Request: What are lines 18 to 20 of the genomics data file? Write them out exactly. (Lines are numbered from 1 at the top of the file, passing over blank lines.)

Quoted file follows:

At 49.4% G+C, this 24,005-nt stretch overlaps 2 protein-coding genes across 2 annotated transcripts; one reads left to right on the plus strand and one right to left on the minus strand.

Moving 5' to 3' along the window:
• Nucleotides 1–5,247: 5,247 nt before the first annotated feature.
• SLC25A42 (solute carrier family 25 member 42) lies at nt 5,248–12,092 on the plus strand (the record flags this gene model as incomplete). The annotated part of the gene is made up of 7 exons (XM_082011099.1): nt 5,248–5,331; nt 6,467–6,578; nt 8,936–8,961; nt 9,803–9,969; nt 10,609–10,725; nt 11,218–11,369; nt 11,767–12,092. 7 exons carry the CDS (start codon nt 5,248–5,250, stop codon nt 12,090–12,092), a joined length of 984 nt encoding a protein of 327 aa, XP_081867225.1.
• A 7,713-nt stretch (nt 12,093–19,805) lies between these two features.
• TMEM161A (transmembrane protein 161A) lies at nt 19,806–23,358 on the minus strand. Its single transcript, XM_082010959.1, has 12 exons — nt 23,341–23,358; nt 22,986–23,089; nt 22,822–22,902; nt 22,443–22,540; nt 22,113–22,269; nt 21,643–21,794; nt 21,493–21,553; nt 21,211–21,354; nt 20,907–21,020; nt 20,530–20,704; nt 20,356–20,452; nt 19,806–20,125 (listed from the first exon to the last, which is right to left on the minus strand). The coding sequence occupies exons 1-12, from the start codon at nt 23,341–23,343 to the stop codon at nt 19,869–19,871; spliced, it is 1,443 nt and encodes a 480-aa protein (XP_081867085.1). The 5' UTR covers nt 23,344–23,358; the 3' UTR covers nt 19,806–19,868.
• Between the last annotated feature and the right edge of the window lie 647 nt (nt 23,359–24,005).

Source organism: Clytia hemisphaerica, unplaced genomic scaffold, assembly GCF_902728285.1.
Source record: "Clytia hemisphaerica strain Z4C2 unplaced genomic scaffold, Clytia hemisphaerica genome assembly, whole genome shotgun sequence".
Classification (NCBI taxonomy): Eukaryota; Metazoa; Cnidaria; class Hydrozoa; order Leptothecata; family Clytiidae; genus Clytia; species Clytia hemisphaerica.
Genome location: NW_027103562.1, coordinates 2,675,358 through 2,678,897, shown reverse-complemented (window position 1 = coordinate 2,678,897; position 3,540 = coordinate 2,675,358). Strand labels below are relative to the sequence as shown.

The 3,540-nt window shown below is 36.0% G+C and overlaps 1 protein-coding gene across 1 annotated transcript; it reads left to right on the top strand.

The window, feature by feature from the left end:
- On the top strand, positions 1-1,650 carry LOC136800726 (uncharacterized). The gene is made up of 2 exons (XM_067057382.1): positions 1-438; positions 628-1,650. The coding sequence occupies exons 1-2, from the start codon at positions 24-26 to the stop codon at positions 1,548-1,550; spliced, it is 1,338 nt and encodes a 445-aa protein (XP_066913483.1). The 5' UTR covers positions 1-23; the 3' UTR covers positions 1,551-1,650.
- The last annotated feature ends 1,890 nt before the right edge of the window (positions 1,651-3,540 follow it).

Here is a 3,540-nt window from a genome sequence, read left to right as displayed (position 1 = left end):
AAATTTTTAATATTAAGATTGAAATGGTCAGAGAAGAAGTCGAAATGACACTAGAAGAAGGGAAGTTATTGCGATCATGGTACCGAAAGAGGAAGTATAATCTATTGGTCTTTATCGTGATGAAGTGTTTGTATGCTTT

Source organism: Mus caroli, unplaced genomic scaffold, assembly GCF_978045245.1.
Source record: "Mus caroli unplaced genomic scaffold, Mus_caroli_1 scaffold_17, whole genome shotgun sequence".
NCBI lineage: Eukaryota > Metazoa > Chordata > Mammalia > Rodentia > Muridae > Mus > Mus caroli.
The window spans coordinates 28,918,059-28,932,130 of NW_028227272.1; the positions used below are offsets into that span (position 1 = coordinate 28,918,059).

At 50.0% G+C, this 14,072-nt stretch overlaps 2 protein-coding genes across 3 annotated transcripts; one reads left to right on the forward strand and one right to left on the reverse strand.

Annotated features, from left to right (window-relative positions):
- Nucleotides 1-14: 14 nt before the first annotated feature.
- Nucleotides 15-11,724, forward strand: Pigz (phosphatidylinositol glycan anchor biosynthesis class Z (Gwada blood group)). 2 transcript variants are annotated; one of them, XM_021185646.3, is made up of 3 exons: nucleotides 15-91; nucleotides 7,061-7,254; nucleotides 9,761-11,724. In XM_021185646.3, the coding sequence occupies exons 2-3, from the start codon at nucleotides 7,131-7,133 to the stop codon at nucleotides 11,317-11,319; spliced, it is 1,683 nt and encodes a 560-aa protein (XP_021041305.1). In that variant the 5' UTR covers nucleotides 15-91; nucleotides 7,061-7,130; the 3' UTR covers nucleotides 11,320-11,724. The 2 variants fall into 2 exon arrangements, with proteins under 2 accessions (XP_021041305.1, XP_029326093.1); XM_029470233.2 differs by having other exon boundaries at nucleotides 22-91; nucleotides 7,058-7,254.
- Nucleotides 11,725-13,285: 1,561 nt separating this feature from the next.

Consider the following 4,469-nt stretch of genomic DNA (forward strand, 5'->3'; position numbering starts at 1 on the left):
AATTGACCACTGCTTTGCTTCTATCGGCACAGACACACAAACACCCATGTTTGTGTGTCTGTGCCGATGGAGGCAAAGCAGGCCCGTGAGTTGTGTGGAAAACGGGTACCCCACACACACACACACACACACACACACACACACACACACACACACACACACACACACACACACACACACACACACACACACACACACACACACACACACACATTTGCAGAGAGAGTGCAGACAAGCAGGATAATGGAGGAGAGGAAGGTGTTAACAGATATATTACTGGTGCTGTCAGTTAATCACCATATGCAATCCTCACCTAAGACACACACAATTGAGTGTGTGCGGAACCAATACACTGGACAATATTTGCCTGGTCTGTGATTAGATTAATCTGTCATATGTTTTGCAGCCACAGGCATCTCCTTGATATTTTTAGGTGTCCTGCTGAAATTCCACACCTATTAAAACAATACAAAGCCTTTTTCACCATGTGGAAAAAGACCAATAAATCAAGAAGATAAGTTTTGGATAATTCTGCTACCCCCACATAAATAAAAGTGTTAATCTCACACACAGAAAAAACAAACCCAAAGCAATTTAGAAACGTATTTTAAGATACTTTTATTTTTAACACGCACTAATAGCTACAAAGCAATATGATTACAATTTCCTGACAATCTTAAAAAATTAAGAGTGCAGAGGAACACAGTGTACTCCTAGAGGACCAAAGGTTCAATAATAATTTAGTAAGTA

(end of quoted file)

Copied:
Source organism: Mus caroli, unplaced genomic scaffold, assembly GCF_978045245.1.
Source record: "Mus caroli unplaced genomic scaffold, Mus_caroli_1 scaffold_17, whole genome shotgun sequence".
NCBI lineage: Eukaryota > Metazoa > Chordata > Mammalia > Rodentia > Muridae > Mus > Mus caroli.